5. Immediate Suspension of the license or required supervision of any CPM involved in a maternal or infant death or major injury, pending investigation. Midwives involved in fatalities and major morbidity must be investigated and must stop practicing until it is determined that they are safe practitioners.
  6. Permanent Revocation of any CPM license after a second fatality or major injury if it has not already been revoked. A midwife might have one unlucky accident in the number of births that homebirth midwives typically attend, but a pattern of incompetence, recklessness, or negligence must not be tolerated. Once a practitioner has reached 750 births, the number of deaths allowed before suspension could be increased.
  7. Publicly Available Information about each maternity care provider’s record in a reliable online search tool. Patients must be able to see if their provider has had malpractice suits, complaints in the last 10 years, disciplinary actions, suspensions, or other indicators of poor performance.
  8. Malpractice Insurance for all CPMs and Birth Centers. Malpractice insurance is simply part of the cost of doing business as a healthcare provider. It protects consumers and the State from shouldering the costs of mistakes.
  9. Better Tracking and Public Availability of mortality and morbidity statistics.  If CPM is going to be a legitimate credential, it needs to be listed as a choice on birth certificate data. There must also be a spot for “planned homebirth” so that hospitals don’t get the blame for transfers that end in a death they could not have prevented by the time it arrived. Morbidity data is not currently collected and it needs to be.
So there you have it. My agenda is not to make homebirth illegal.  I have no naive illusions that if all I hope for comes to pass, the Gloria LeMay’s of the world will suddenly stop taking on risky clients and hiding in the closet when the sh*t hits the fan. If you spend enough time on MDC, it is pretty clear that there is no shortage of lay midwives willing to deliver footling breech post-dates twins being carried by over-40 moms in states where they are currently illegal. I do not support prosecuting parents for making risky choices that end in disaster. I do, however, support the prosecution of those who call themselves midwives and do the same. My desire is that women have the information they need to make the appropriate decisions for themselves and their babies, and that midwives are held accountable for their actions.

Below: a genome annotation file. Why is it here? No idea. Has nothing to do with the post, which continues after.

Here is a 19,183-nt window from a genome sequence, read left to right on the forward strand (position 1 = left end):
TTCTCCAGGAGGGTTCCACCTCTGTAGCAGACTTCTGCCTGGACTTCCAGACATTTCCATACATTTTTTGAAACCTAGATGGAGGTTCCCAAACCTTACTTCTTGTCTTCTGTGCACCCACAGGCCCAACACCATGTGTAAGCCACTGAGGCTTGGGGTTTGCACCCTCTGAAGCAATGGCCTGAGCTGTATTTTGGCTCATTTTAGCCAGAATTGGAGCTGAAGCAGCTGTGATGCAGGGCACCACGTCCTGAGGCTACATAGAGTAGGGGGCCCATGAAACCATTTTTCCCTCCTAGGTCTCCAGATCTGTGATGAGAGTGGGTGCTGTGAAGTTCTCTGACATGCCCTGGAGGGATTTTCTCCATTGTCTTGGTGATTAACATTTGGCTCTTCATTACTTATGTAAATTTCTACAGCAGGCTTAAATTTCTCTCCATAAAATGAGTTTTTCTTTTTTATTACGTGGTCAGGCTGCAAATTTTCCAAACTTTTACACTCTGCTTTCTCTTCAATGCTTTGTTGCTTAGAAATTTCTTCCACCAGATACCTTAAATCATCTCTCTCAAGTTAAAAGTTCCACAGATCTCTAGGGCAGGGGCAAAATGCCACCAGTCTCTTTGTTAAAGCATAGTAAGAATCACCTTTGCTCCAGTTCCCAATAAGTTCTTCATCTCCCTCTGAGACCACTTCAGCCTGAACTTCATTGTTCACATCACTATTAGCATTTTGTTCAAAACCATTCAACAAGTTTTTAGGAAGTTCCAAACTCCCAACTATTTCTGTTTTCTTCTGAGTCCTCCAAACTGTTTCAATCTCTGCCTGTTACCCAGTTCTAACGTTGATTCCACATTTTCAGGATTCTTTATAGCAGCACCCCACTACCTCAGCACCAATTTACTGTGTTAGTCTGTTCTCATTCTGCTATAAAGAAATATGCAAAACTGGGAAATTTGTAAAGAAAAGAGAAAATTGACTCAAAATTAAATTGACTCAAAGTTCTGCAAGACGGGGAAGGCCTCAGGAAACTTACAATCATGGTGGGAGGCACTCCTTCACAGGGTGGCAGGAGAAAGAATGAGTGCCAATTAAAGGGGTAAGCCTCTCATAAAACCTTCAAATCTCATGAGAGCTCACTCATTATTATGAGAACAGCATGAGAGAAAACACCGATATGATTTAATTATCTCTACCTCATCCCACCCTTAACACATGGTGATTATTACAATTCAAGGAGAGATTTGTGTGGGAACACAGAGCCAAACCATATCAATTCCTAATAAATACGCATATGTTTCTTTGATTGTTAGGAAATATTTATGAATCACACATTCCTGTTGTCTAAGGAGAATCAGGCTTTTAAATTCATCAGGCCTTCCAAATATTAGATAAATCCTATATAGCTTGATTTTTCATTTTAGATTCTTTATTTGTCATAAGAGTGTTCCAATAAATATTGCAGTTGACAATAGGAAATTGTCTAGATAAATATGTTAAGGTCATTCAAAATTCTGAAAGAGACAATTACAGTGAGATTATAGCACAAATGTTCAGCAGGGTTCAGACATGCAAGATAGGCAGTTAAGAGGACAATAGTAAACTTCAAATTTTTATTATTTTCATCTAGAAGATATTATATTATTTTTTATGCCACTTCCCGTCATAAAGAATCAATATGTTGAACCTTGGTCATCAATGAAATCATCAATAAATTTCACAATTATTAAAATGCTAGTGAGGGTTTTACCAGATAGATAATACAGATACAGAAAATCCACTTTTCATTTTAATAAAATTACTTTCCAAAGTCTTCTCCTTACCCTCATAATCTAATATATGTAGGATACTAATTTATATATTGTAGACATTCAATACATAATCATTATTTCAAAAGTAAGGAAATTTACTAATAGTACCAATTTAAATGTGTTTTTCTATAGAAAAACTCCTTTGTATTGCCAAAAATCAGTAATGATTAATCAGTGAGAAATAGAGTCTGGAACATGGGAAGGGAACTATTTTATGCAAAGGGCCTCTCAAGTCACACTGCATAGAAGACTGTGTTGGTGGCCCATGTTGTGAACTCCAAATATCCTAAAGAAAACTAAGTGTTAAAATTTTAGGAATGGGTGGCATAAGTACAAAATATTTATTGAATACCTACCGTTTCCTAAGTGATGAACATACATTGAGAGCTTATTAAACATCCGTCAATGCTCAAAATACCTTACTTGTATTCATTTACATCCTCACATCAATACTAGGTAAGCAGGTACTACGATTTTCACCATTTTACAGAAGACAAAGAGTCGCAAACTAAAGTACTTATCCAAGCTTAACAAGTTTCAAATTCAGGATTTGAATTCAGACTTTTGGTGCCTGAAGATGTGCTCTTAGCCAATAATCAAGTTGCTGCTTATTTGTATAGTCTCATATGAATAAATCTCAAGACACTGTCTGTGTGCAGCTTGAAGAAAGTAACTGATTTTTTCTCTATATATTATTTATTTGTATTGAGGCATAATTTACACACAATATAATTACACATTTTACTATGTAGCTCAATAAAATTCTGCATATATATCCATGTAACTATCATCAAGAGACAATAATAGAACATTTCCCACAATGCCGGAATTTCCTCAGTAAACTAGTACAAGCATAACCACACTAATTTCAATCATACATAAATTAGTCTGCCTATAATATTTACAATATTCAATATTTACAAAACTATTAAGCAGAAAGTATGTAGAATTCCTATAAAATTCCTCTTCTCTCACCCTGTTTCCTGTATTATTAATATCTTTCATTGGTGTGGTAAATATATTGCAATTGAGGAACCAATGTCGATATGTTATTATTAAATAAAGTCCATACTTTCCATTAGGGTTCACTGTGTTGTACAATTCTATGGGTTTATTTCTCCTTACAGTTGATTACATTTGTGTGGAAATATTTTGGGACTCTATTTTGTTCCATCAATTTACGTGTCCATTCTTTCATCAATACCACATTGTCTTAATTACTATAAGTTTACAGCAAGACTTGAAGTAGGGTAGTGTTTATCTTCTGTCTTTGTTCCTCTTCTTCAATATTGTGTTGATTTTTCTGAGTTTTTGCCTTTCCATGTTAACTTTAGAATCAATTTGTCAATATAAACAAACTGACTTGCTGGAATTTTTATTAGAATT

What changes do YOU think will make childbirth safer?

No Matter How You Run The Numbers, The Result Remains the Same:

Homebirth, with or without a non-CNM midwife, is more dangerous than giving birth in the hospital.

Keeping in mind that homebirth midwives all claim to work with only low-risk women, lets look at the numbers I posted Friday:

“This Must Be a Joke” rants and raves in the comments of the previous post, calls me biased and stupid, and claims I shouldn’t have used the numbers from 32 weeks on. Other than the insults, she has a point. (I assume she is a she. If not, I apologize profoundly.) So I re-ran the numbers. Several times. Keep in mind that homebirth midwives all claim to work only with low-risk women. If women are having footling breech babies at home, it is only because some CPMs and DEMs lack the education and skill to diagnose the problem ahead of time and are shocked to see feet coming out first down the birth canal.  Or they believe that breech is just a “variation of normal” and low risk enough for birth at home. But I digress. We’ll compare the “other midwife” category (Notice this is midwives who are not CNMs we’re talking about here. There are no women in this category who intended to give birth with their OB at the hospital and somehow ended up giving birth with a midwife in their car on the way instead) with both the hospital numbers that include high risk hospital births — those attended by all hospital caregivers — and those that are only low risk, which are the births attended by CNMs.

Here are the numbers from 37 weeks on:

 hmmm. Looks like homebirth midwives are doing even worse in comparison to the hospital than they were in the 32 weeks-and-beyond numbers. How could that be? Because the 32 week numbers were increasing the hospital death rates! Once the pregnancy approaches term, hospital numbers improve, but it sure looks like the homebirth midwives don’t. Keep in mind, homebirth midwives claim to work only with low-risk women. But wait! These numbers include those babies born before 39 weeks. We all know those are slightly more dangerous than those born after 40 weeks. What happens if you throw out weeks 37 through 39?